The Tenant

03/11/2021 06:09

Film: The Tenant

Year: 1976

Director: Roman Polasnki

Writer: Gérard Brach and Roman Polanski

Starring: Roman Polanski, Isabelle Adjani and Melvyn Douglas



This was a movie that I got to turned on to thanks to podcasts. I knew the name of Roman Polanski and by this time, I had already seen Repulsion, Rosemary's Baby, Chinatown and The Ninth Gate. The first two actually complete his apartment trilogy with this movie. It has been on a list of movies to see and I finally pulled the trigger as its number on a randomizer for my New Year, New Me segment on Journey with a Cinephile: A Horror Movie Podcast. The synopsis here is a bureaucrat rents a Paris apartment where he finds himself drawn into a rabbit hole of dangerous paranoia.

For this movie, the credits are given to us as we're seeing the outside of an apartment building. When we look into the windows, we are seeing people. Reflecting back on this, it is setting the stage as while looking in one window, the camera tilts down before coming back up and the person is different. We also get to see some of the other inhabitants from their apartment windows as well.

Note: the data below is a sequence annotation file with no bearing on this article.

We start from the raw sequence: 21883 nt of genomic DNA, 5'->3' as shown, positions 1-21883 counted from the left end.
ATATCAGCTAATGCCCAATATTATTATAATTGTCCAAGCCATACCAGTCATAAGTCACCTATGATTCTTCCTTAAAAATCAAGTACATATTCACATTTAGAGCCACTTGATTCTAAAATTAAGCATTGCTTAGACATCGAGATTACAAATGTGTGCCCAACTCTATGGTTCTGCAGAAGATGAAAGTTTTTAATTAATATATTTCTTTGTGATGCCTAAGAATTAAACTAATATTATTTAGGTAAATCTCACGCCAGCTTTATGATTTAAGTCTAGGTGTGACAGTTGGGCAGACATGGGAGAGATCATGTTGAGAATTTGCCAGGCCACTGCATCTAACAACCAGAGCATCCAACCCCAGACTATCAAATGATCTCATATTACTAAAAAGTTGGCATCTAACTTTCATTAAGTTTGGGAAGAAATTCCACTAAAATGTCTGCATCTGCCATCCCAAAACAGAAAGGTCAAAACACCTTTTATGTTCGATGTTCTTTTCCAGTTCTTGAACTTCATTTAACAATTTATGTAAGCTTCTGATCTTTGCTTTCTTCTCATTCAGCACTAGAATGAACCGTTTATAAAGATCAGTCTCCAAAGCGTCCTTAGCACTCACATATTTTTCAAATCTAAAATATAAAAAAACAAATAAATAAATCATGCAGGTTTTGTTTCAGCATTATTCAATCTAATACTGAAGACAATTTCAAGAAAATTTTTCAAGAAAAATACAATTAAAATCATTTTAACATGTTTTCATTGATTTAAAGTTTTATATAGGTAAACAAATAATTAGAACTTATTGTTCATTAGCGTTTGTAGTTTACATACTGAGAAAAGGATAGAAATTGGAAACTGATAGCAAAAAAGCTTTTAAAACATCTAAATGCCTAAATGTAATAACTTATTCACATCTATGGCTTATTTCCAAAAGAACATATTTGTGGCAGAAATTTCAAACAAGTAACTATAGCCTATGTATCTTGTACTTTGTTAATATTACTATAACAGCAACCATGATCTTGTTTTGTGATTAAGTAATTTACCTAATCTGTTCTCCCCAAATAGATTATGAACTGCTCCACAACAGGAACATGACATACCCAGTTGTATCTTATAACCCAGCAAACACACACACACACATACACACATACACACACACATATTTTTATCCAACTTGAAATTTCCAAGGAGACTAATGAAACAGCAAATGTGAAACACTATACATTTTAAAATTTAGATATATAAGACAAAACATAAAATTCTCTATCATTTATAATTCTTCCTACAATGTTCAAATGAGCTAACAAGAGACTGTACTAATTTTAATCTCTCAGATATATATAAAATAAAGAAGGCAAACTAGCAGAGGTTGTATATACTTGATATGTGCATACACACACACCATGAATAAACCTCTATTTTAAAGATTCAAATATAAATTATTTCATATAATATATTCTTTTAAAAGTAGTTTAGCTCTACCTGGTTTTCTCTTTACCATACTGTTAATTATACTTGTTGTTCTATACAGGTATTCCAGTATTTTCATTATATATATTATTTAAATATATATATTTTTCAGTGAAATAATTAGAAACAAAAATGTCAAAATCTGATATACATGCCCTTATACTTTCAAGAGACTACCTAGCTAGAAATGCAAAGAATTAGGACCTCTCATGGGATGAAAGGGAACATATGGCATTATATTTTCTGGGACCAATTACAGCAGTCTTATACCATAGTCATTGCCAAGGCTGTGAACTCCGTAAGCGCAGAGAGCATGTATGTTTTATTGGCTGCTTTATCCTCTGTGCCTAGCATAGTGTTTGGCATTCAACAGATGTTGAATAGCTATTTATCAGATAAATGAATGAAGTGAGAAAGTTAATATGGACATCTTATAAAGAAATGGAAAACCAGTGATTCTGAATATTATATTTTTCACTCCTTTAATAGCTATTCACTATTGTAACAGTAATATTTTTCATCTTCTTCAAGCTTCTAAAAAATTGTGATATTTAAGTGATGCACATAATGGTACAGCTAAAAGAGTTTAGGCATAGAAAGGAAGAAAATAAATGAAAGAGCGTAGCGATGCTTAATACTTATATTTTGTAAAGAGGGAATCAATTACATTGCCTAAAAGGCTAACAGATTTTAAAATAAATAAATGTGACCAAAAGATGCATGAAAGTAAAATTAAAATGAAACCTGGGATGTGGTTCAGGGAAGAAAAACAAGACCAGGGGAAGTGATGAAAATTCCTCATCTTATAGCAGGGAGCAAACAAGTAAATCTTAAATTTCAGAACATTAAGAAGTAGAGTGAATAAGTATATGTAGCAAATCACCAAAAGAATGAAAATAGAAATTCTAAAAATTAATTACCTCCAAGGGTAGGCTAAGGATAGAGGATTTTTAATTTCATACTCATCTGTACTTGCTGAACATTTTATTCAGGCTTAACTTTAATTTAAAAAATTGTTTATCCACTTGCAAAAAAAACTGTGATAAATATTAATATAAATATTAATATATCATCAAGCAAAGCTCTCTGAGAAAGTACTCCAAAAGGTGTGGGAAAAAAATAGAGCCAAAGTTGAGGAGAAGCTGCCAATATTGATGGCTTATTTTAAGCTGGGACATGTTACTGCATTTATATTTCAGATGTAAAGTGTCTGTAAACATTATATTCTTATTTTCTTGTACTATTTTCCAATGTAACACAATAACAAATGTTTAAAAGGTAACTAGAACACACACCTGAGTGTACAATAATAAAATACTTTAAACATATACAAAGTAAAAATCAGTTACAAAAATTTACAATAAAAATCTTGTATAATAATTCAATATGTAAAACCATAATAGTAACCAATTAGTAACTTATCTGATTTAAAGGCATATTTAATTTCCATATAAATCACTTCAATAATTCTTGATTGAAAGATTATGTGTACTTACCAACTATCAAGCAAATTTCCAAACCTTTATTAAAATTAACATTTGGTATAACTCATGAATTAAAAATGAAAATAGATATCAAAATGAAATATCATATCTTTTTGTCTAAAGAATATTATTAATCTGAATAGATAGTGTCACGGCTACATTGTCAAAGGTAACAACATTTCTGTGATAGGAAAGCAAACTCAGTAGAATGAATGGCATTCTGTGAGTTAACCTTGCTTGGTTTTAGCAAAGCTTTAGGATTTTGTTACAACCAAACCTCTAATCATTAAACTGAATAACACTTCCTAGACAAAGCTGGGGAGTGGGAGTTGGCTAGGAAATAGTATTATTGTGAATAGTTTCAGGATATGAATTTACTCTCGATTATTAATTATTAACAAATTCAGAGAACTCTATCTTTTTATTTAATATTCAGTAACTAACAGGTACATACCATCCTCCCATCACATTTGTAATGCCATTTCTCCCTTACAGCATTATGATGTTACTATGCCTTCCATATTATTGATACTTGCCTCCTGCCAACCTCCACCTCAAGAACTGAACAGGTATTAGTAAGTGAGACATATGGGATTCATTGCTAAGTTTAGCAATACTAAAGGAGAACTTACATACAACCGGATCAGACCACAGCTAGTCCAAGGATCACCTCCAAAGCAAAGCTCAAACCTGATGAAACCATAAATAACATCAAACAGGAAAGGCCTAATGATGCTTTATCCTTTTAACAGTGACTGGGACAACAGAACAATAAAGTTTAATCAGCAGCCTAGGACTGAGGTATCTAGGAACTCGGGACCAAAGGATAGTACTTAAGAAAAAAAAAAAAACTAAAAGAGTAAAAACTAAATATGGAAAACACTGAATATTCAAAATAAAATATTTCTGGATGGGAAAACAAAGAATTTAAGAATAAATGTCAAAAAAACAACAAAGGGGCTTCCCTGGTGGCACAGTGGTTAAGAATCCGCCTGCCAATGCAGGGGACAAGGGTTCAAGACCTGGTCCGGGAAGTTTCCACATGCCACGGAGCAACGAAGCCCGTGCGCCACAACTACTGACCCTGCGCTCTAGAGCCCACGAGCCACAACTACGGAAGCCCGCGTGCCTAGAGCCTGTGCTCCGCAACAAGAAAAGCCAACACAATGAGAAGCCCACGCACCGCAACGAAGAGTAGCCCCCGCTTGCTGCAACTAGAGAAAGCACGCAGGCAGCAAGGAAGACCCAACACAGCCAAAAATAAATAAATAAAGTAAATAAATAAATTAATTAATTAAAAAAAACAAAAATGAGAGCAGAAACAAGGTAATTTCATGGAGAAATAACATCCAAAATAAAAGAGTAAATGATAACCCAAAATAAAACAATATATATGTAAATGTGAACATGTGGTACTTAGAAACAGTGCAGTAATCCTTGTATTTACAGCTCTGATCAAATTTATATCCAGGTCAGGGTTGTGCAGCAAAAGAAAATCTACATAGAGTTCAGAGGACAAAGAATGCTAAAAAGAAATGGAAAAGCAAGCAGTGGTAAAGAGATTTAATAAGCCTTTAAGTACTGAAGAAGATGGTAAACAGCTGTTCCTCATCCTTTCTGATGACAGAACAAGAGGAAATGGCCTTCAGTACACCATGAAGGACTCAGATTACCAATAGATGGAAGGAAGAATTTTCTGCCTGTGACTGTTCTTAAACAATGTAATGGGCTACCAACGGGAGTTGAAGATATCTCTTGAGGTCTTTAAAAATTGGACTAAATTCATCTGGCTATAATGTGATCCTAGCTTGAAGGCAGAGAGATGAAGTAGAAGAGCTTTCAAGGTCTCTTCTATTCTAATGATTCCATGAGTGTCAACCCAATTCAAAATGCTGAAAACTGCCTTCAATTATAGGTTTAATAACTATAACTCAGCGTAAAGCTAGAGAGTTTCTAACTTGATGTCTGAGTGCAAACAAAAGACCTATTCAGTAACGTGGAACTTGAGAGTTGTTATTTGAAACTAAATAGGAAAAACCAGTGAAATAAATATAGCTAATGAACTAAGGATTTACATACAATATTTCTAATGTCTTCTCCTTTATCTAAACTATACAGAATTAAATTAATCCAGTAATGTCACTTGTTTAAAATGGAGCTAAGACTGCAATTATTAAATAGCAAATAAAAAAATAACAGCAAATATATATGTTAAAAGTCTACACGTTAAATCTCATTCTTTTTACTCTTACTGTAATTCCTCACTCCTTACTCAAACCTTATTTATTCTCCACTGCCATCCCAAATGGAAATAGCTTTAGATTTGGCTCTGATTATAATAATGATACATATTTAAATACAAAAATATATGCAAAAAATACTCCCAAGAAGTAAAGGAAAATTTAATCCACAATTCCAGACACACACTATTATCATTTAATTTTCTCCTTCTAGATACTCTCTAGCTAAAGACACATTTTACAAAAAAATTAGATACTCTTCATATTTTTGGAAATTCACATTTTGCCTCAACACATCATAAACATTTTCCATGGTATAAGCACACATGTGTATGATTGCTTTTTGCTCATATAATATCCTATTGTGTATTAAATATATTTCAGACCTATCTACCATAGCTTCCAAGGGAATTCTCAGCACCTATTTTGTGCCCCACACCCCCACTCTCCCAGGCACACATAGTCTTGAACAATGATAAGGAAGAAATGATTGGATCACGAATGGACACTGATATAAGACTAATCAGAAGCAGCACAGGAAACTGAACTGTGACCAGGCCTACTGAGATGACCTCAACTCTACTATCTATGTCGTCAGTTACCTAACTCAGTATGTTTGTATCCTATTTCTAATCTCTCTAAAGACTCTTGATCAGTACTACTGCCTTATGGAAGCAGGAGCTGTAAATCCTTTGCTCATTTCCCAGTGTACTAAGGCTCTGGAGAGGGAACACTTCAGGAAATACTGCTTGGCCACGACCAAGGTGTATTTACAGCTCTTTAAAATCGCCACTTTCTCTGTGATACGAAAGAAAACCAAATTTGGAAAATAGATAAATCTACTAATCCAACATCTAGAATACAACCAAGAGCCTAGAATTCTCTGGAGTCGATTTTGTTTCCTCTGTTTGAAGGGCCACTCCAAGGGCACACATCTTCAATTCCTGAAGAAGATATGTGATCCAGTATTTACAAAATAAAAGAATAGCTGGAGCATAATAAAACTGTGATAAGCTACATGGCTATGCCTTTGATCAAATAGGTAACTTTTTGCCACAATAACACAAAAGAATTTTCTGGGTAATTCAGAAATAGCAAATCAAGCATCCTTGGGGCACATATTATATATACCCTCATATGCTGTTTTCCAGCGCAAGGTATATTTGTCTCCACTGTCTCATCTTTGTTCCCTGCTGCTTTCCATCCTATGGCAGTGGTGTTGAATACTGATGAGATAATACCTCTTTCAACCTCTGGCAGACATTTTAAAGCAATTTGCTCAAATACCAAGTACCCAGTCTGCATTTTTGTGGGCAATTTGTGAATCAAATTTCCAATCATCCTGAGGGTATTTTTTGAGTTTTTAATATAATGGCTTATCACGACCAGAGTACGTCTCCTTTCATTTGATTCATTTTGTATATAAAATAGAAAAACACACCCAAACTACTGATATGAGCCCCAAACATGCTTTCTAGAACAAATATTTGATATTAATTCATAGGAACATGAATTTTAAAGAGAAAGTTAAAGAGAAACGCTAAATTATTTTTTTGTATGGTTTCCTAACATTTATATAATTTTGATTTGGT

It then takes us to our star here of Trelkovsky (Polanski). He meets with the concierge, Shelley Winters, about seeing an apartment there. She is skeptical and also doesn't want to seem bothered. She inquires as to how he heard about the room. Trelkovsky is polite in his responses and she takes him up to the room. It appears that the woman who lives there tried to kill herself and the concierge finds it funny. This doesn't seem to faze him as much as you would think and he inquires about the terms. She cannot negotiate them and takes him to the landlord, Monsieur Zy (Melvyn Douglas). They have some back and forth that results in Zy liking Trelkovsky. He cannot rent the room to him at this time as the tenant of Simone is still alive in the hospital.